Tag: Tyson Brummett

It’s almost enough to make you feel nostalgic for Mike Zagurski

Almost.

The combined WAR for Phillie pitchers as calculated by Baseball-Reference was 10.8 in 2012, way down from the NL-leading WARs the team posted in 2011 and 2010.

The Phillies had a long, long way to fall, though. In 2011, Baseball-Reference calculated the combined WAR for all Phillie pitchers at 35.2. That is enormously high. How high? Well, here is the list of all teams whose pitchers have posted a combined Baseball-Reference WAR of 30 or better since 1900:

Team Year WAR for Pitchers
PHI 2012 35.2
NYY 1997 31.0
CIN 1967 30.8

Not a long list and the ’11 Phillies are at the top.

Looking back to the previous post, the Phillies led the NL in combined WAR for pitchers in 2010 (21.2) and again in 2011 (35.2). 2010 and 2011 are the only two years of the last ten in which the Phillie pitchers have been over 14.8.

The average for the team for the eight of the last ten years that were not 2010 or 2011 is about 8.8. The average for 2010 and 2011 was 28.2.

The point here is that the pitchers for the Phillies aren’t going to post a WAR of 35.2 again any time soon. Or ever. So the Phils are going to need to figure out another way to win (and hopefully one that involves Freddy Galvis never, ever being allowed near third base).

In 2011, Halladay posted a WAR of 8.5 and Cliff Lee put up an 8.3. By comparison, in 2012, there were four pitchers across both leagues with a WAR better than 5.8 — Verlander (7.6), Price (6.4), Harrison (6.2) and Kershaw (6.2).

So having two guys in your rotation at 8.3 or better is a big deal.

Here is the list of pitchers across both leagues who have posted a Baseball-Reference WAR of 8.3 or higher over the last ten years:

Pitcher Year WAR
Zack Greinke 2009 10.1
Roy Halladay 2011 8.5
Johan Santana 2004 8.4
Roy Halladay 2010 8.3
Cliff Lee 2011 8.3
Justin Verlander 2011 8.3

So that’s six seasons for pitchers with a WAR of 8.3 or better over the last ten years, three of which are Halladay or Lee (Halladay did it in 2010 and again in 2011). To compare, Cole Hamels is a great pitcher and has posted a WAR for a season once that was over 5.3 (6.2 in 2011). Roy Oswalt has finished in the top six in Cy Young voting six times, but has had a WAR for the season above 5.6 just twice (6.7 in 2002 and 6.4 in 2007).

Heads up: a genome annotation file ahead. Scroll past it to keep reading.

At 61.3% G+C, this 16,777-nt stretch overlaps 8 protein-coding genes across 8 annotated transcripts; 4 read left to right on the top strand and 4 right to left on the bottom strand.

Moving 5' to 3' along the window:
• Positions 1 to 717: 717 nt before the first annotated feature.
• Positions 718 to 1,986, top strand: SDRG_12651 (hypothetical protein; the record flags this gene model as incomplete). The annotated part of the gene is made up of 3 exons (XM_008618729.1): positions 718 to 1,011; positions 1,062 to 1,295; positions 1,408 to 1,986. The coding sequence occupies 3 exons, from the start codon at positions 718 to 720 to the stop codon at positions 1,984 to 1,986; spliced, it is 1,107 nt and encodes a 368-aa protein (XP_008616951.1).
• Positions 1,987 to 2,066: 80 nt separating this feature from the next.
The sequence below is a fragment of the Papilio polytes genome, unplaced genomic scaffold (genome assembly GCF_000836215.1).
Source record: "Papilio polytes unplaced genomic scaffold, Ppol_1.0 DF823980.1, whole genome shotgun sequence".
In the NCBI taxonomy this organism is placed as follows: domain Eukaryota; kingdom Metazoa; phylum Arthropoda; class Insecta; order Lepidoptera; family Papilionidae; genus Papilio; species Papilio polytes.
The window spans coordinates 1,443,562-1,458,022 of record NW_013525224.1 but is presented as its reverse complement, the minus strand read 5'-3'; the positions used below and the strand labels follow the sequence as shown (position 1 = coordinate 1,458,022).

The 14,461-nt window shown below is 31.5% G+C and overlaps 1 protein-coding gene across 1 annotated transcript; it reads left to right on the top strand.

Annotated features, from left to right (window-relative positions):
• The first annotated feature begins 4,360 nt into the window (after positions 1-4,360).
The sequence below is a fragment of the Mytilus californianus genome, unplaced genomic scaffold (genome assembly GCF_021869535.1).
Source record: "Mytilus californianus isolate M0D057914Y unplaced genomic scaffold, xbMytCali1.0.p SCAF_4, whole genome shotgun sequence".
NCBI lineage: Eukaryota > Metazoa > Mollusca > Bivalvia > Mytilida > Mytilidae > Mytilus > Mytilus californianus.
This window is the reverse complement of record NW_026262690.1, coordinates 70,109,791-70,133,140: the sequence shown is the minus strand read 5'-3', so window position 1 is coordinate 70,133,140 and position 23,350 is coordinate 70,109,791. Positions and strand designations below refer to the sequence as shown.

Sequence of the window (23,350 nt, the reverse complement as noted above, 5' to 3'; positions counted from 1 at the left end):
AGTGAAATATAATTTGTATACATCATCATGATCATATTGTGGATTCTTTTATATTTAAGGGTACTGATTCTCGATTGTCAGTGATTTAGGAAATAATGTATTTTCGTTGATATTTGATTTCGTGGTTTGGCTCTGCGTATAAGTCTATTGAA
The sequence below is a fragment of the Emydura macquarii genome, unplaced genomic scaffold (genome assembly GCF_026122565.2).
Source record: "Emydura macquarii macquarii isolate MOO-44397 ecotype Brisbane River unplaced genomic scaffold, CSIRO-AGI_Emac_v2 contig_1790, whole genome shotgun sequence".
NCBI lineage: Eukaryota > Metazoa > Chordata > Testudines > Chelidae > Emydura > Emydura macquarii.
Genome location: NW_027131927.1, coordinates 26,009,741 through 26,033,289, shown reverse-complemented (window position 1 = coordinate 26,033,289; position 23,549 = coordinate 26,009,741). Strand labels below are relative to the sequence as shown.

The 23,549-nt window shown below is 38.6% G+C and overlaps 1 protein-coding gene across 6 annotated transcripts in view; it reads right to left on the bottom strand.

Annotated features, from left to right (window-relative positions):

So, again, the model for success going forward might have to a lot to do with good pitching, but it can’t rely on the pitching being as good as it was in 2011, because that is never going to happen again.

Looking for potential good news, there’s always the possibility that WAR, or at least WAR as calculated by Baseball-Reference, doesn’t matter at all. Sadly, I’m afraid it does, although it does seem worthwhile to point out enormous differences between the combined WAR for pitchers in 2011 as calculated by Baseball-Reference and FanGraphs. While Baseball-Reference’s calculation of WAR suggests the 2011 Phillies had one of the most dominant pitching staffs in the history of baseball, FanGraph’s calculation of WAR suggests they weren’t even the best pitching staff in 2011. FanGraphs has them second across both leagues at 27.1 and the White Sox first at 27.3.

David Herndon is now a Blue Jay after being claimed by Toronto.

Tyson Brummett was also claimed off of waivers by the Blue Jays last week, then designated for assignment so Toronto could make room for Herndon on their 40-man roster.

Michael Martinez has been removed from the 40-man roster and sent to Triple-A.

The 40-man roster is at 36 with three players (Stutes, Contreras and Schneider) on the 60-day DL.


Season on the blink

The Phillies never got it figured out in 2012, losing their final game yesterday in fitting fashion as the Nats topped them 5-1. Lee made a quality start and took the loss. The pen gave up a pair of runs in the eighth inning and Utley, Howard and Rollins combined to go 0-for-4 in the game with Rollins and Howard sidelined with injuries.

They end 2012 having won 21 fewer regular season games than they won in 2011.

Jimmy Rollins seems unfazed, coming up with this gem after the game that suggests the Nats would have finished second had the Phils been healthy: “It’s all come together for them. So that’s great for them. But with us being healthy, you know, they’re still second place. But we weren’t [healthy].”